Protein intake affects constipation differently across genders: Study

By Olivia Haslam

- Last updated on GMT

© Getty Images
© Getty Images

Related tags Constipation Protein microbiome Hormone Women

Increasing protein intake could reduce risk of constipation for men, while exceeding a certain level increases the risk for women, likely due to differences in gut microbiomes and hormones, according to a new study.

The authors from Wenzhou Medical University, Hangzhou, China, assessed data from 14,048 participants over the age of 20 (7,072 men and 6,976 women) and found that women were more likely to suffer from constipation and more susceptible to the impact of high protein intake on constipation. 

“These insights are crucial for guiding dietary protein recommendations for different genders and have significant clinical implications,” they wrote in the journal Frontiers in Nutrition.

Chronic constipation 

Chronic constipation is reported to affect up to 27% of adults in Western countries​ and around 14% of the global population​. 

Dietary factors have been shown to be a modifiable risk for chronic constipation. Soluble fiber and minerals like phosphorus​, magnesium​ and selenium​ can reduce the risk, while high saturated fat intake and low energy consumption increase it, particularly in women​. 

Protein has been shown​ to affect intestinal enzyme activity, microbiota composition and immune response, but according to the researchers of the recent report, its role in chronic constipation has been under-researched.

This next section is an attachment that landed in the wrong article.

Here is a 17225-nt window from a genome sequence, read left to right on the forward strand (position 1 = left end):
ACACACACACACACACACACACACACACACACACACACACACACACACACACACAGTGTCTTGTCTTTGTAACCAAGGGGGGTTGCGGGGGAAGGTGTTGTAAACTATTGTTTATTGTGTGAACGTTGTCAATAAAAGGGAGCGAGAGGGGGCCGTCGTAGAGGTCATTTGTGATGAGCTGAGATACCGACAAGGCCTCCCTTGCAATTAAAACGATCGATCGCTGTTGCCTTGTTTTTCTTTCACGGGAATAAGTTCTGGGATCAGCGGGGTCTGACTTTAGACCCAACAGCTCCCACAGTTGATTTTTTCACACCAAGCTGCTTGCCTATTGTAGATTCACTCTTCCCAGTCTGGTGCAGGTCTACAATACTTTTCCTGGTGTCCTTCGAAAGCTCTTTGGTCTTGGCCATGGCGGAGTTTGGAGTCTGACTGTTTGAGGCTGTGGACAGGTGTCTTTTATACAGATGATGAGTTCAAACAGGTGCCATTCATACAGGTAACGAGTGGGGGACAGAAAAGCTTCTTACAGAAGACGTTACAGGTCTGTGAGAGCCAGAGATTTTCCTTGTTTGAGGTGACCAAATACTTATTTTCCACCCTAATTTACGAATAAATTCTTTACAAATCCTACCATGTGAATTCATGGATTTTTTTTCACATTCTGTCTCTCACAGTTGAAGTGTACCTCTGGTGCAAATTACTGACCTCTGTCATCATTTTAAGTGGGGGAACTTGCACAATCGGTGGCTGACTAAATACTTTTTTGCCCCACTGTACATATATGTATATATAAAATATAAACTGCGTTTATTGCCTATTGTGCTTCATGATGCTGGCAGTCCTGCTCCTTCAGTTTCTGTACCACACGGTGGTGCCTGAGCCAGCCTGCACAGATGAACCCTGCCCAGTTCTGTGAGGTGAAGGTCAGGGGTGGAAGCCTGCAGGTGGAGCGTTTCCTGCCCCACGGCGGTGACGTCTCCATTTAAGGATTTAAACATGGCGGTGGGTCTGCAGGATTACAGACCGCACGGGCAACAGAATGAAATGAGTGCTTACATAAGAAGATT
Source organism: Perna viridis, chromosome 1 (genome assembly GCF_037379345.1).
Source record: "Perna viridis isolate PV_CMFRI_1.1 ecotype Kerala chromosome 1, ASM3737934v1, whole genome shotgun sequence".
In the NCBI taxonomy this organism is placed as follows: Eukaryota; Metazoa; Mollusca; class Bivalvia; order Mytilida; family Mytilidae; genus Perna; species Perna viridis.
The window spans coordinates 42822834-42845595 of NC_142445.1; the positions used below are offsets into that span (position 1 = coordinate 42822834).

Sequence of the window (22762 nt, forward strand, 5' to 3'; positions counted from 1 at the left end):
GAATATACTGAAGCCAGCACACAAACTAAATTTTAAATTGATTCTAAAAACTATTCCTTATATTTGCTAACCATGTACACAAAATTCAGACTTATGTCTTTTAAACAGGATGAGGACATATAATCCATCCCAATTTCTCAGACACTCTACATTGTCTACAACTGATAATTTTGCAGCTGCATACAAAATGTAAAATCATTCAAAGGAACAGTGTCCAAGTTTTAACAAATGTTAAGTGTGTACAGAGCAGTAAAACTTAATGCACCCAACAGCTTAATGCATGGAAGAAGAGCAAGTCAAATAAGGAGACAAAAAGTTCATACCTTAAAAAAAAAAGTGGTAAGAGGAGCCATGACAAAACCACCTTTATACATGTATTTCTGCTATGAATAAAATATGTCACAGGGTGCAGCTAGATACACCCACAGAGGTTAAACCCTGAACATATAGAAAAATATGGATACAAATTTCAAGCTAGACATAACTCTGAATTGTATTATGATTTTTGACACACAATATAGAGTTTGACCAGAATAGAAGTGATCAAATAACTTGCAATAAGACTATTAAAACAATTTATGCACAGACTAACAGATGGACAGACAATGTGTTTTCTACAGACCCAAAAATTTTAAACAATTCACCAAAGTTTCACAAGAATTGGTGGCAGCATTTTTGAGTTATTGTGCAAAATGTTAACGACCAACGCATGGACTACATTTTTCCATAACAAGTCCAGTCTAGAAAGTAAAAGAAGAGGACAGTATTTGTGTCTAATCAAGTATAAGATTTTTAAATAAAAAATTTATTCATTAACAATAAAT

Protein responses ​ 

The researchers assessed data collected from the National Health and Nutrition Examination Survey (NHANES) 2005–2010 and used The Bristol Stool Form Scale to define constipation, as well as using a 24-hour dietary recall technique to measure dietary protein intake. 

The association between protein consumption and constipation risk was examined using multivariable logistic regression, smooth curve fitting and testing for gender interaction effects. 

Results showed that constipation was present in 7.49% of people overall, with a higher proportion among women (10.19%) than among males (4.82%).

“In men, higher protein intake was significantly associated with a lower rate of constipation, however, in women, higher protein intake correlated with an increased risk of constipation,” the authors concluded. 

They found that the threshold for men was 119.42 gm/day, and below that level, an increase in dietary protein significantly reduced the risk of constipation; above this level, no significant correlation was observed. 

For women, the threshold was 40.79 gm/day. Below this threshold, protein intake did not significantly correlate with constipation; however, exceeding the threshold led to a significant increase in constipation risk. 

Mechanisms of action

The authors suggested that several mechanisms may explain the findings, noting that dietary protein could "differently affect the gut microbiome composition in males and females, favoring different bacterial species, which may influence constipation risk oppositely across genders​."

They added that hormonal differences between genders could regulate the breakdown of amino acids​ in proteins leading to the production of metabolic byproducts such as ammonia, branched-chain fatty acids (BCFAs) and short-chain fatty acids (SCFAs), which can alter the pH of feces and change its consistency.

As Emily Prpa PhD, science manager at Yakut UK & Ireland, explained during the recent NutraIngredients editorial webinar on Women’s Health​, stool consistency changes throughout the 28-day menstruation cycle.

 “Sex hormone receptors, specifically those for estrogen and progesterone, are located on your gastrointestinal cells, and so the fluctuating levels of hormones during your cyclical changes can cause changes in gastrointestinal function and symptoms,” she noted. “That is why women might have harder stools during ovulation, and ‘period poops’ or looser stools or diarrhea during menstruation.”

Journal: Frontiers in Nutrition 
“Gender differences in the association between dietary protein intake and constipation: findings from NHANE”
Authors: Hong, Y. Et al. 

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